Burnout or extreme anxiety fatigue describes a state of mental and physical exhaustion, which is often caused or exacerbated by physical and mental conditions as well as prolonged stressful situations, such as the inability to meet constant demands from your job or family obligations.
While there is no single test to confirm whether you have anxiety fatigue or not, knowing and addressing the symptoms will help you focus on treating the whole problem. The negative effects of burnout can impact almost every area of your life, and often present in the following ways:
- Chronic tiredness or sleepiness: When you are extremely worn out, one of the first signs is lack of energy. Getting out of bed might become a chore; you lack motivation to go about your daily affairs. Sleeping when you have chronic fatigue might not be refreshing. In fact, sleeping might cause you to be even more tired – unrefreshing sleep.
- Lack of concentration: Focusing when you have chronic fatigue can be impossible. Fatigue causes you to lose concentration. This can be a direct result from lack of energy. This also affects your memory and ability to recall and or retain information.
- Headaches and dizziness: This can worsen with moving from standing to sitting or from laying down to moving around. It is also known as orthostatic intolerance.
- Muscle and joint pain
- Irregular periods in women
- Weight loss
In some cases, fatigue might result in extreme symptoms such as:
- Shortness of breath
- Severe body aches – back and or abdomen
- Pain in chest
- Severe migraine
If you experience any of these extreme symptoms, seek medical help immediately.
Extreme fatigue can be caused by the following mental health and physical health conditions:
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- Lack of sleep
- Sleep apnea – a form of sleep disorder
- Allergies or other immune system issues
- Hormonal imbalances
- Unbalanced diet
- Excess caffeine
- Iron deficiency
- Physical trauma – such as injury, car accidents, surgery
- Emotional trauma – such as loss of a loved one
The Centers for Disease Control and Prevention (CDC) has suggested that anxiety fatigue may also be the end stage of multiple different conditions, rather than one specific condition. That is, individuals with chronic fatigue may have other comorbid illnesses.
- Age: Chronic fatigue can happen to anyone at any age, but it is most common among young to middle-aged adults.
- Gender: While women are diagnosed with chronic fatigue more often than men, it is not at all exclusive to one gender.
- Depression, anxiety, and fatigue: Common in women, they often fuel one another. Women are more often diagnosed with chronic fatigue when they have depression and vice versa.
- Socioeconomic status: A recent study shows that higher socioeconomic status correlates with lower fatigue level. Social class can affect a person’s level of stress. Those who are lower on the spectrum tend to have more responsibilities and stress that can result in chronic fatigue.
- Physical activity: The above study also shows that higher rate of physical activity correlates with lower fatigue level. “Physical activity is essential for treating and preventing many somatic and psychiatric diseases. In essence, the human being is made for, and needs physical activity.” – Engberg et al., 2017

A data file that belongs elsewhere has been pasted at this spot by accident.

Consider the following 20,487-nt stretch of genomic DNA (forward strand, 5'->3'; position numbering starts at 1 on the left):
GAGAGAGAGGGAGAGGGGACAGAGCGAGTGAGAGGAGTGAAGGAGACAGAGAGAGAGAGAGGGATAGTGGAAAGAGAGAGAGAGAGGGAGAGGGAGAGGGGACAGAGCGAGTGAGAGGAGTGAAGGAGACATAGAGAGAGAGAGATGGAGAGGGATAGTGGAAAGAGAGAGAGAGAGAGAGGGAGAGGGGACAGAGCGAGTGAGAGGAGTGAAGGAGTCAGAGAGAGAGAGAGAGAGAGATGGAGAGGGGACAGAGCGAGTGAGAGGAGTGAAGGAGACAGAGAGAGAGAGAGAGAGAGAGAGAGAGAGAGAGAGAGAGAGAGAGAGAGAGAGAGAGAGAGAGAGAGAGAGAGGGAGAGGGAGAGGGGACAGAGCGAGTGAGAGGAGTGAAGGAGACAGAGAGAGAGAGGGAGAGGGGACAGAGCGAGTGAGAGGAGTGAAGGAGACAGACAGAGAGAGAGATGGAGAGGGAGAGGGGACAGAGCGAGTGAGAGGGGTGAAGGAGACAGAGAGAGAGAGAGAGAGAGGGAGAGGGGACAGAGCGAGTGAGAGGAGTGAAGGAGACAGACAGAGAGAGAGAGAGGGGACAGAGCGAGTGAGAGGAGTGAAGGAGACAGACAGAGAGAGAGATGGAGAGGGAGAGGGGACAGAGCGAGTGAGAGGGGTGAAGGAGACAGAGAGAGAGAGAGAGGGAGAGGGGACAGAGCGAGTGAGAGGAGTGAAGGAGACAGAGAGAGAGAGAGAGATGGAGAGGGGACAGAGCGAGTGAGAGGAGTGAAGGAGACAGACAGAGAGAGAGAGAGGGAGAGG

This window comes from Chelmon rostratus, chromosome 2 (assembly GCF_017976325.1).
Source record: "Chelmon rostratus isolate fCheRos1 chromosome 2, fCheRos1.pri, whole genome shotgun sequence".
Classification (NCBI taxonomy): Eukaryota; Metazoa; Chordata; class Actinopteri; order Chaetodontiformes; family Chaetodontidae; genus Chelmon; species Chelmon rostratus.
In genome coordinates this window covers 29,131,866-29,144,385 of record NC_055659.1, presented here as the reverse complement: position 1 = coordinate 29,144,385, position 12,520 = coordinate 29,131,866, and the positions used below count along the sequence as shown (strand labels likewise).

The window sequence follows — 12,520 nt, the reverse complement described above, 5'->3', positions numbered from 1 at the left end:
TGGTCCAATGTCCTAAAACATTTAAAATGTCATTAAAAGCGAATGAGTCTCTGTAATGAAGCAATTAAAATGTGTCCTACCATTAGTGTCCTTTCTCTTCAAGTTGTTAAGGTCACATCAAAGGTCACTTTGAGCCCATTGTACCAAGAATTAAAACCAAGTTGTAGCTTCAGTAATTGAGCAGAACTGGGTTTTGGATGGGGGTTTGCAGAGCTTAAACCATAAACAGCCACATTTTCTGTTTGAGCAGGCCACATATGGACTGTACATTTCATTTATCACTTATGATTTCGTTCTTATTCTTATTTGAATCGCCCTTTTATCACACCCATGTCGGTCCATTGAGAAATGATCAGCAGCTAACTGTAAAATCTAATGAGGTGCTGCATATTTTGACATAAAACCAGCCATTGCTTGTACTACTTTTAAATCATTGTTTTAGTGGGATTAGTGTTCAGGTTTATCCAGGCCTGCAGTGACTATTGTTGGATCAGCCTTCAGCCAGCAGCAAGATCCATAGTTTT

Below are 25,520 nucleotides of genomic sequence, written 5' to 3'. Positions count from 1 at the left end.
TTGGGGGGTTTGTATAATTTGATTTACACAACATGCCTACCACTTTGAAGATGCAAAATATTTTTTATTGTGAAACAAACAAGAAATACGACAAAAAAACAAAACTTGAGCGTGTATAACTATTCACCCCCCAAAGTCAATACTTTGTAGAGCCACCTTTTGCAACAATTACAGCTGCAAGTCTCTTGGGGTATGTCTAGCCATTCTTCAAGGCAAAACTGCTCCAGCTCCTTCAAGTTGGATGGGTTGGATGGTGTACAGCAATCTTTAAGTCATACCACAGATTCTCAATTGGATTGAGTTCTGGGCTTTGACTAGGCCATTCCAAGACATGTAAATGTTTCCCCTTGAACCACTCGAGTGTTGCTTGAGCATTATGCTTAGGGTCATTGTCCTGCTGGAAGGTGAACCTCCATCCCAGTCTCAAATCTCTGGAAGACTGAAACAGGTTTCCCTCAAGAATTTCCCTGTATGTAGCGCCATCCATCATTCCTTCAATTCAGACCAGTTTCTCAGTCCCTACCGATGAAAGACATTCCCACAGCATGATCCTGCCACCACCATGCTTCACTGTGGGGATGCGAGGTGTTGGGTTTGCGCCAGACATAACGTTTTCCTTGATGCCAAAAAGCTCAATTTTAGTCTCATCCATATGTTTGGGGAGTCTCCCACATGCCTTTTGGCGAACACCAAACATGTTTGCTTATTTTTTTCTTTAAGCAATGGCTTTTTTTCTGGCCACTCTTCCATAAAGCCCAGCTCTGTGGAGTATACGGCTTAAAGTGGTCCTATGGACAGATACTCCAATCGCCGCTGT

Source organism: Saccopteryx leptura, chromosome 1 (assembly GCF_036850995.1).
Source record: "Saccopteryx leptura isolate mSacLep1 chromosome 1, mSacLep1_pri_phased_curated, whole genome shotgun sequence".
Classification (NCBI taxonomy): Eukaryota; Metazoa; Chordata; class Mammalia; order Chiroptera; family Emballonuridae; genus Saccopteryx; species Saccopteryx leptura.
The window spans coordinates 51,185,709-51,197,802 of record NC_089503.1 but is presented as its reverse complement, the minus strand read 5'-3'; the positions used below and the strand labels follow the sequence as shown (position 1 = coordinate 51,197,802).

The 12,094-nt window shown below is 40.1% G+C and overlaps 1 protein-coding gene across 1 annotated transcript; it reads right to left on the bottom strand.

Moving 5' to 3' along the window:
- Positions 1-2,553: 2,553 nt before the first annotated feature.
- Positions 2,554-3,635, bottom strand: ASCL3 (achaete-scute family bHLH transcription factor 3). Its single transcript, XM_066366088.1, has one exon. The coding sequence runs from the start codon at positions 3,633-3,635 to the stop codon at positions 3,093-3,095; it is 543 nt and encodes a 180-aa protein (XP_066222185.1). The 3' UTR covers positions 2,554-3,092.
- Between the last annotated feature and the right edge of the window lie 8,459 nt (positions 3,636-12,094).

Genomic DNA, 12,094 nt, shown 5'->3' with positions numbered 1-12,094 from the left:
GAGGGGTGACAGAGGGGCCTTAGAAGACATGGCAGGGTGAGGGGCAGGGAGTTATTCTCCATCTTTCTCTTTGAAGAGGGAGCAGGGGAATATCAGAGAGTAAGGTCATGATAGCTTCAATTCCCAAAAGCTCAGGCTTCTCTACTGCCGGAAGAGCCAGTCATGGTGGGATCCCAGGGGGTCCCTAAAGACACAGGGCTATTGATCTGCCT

Strategies to Relieve Anxiety Fatigue
Fatigue does not exactly improve with rest alone. Here are some strategies you could try to relieve the symptoms of extreme fatigue.
- Identify your triggers: In order to effectively address the symptoms of chronic fatigue, it is important that you know your triggers. Are you getting burned out because of work demands, family-work conflicts, or underlying physical or mental health issues? Knowing what is triggering fatigue will help you effectively address the symptoms.
- Address the triggers: Eliminating the stressful event completely will help reduce the burnout. Find a resolution, if possible, to your job-family conflict. Make hard but necessary decisions, while making your physical and mental well-being a priority. Avoid a social or work schedule that is overwhelming or overly demanding. Create a daily schedule and try to follow it as much as you can. Delegate what you can and only take on as much as you can do.
- Limit caffeine intake: Eliminating or limiting intake of caffeine will help you sleep better. Caffeine is a central nervous system stimulant; it keeps you alert. Ingesting caffeine has not been proven to improve your mood when you are extremely fatigued. In fact, too much caffeine can cause migraine and anxiety. Gradually cut back on coffee, tea, drinks, and maybe even medications that contains caffeine.
- Stay dehydrated: Drink enough healthy fluids to stay dehydrated. Fatigue can be one of the first signs of dehydration. It is recommended that men drink at least 101 ounces of water per day, which is about 13 cups, and women should drink at least 74 ounces, which is about 9 cups of water.
- Eliminate alcohol, tobacco, and other illicit drugs.
- Get enough sleep.
- Take part in enjoyable and relaxing activities such as meditation, dancing, time with loved ones, and so on.
These changes in your daily habits may help ease the symptoms of chronic fatigue and anxiety. Chronic burnout or fatigue can often take its toll if left untreated, spilling into every area of your life and affecting your physical, emotional, and mental well-being.
If you experience extreme and unusual symptoms that are unexplained by other underlying illnesses, contact your doctor or go to a hospital immediately.
Seek professional help if chronic fatigue persists.